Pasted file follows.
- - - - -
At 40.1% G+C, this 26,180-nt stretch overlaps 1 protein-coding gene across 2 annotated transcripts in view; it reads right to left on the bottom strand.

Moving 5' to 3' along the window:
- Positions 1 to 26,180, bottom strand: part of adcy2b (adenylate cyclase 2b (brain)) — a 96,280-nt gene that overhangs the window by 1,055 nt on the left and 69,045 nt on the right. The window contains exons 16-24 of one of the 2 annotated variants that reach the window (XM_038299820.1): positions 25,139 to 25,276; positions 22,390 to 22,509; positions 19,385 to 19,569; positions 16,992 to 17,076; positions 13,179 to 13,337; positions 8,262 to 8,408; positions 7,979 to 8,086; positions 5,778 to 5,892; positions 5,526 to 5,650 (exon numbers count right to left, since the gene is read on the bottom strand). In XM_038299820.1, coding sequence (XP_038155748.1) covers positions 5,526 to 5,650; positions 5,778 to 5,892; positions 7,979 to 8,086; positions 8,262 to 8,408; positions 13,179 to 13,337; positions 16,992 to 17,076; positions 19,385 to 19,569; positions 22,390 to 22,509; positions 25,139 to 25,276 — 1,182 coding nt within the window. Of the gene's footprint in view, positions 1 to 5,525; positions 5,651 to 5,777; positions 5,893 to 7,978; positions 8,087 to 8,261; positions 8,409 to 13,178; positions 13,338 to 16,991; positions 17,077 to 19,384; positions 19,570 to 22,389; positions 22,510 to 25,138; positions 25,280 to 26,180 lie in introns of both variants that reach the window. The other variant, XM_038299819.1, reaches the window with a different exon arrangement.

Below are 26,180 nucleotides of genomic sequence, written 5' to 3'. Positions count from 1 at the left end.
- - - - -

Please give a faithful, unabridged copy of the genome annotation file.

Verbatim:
At 40.1% G+C, this 26,180-nt stretch overlaps 1 protein-coding gene across 2 annotated transcripts in view; it reads right to left on the bottom strand.

Moving 5' to 3' along the window:
- Positions 1 to 26,180, bottom strand: part of adcy2b (adenylate cyclase 2b (brain)) — a 96,280-nt gene that overhangs the window by 1,055 nt on the left and 69,045 nt on the right. The window contains exons 16-24 of one of the 2 annotated variants that reach the window (XM_038299820.1): positions 25,139 to 25,276; positions 22,390 to 22,509; positions 19,385 to 19,569; positions 16,992 to 17,076; positions 13,179 to 13,337; positions 8,262 to 8,408; positions 7,979 to 8,086; positions 5,778 to 5,892; positions 5,526 to 5,650 (exon numbers count right to left, since the gene is read on the bottom strand). In XM_038299820.1, coding sequence (XP_038155748.1) covers positions 5,526 to 5,650; positions 5,778 to 5,892; positions 7,979 to 8,086; positions 8,262 to 8,408; positions 13,179 to 13,337; positions 16,992 to 17,076; positions 19,385 to 19,569; positions 22,390 to 22,509; positions 25,139 to 25,276 — 1,182 coding nt within the window. Of the gene's footprint in view, positions 1 to 5,525; positions 5,651 to 5,777; positions 5,893 to 7,978; positions 8,087 to 8,261; positions 8,409 to 13,178; positions 13,338 to 16,991; positions 17,077 to 19,384; positions 19,570 to 22,389; positions 22,510 to 25,138; positions 25,280 to 26,180 lie in introns of both variants that reach the window. The other variant, XM_038299819.1, reaches the window with a different exon arrangement.

Below are 26,180 nucleotides of genomic sequence, written 5' to 3'. Positions count from 1 at the left end.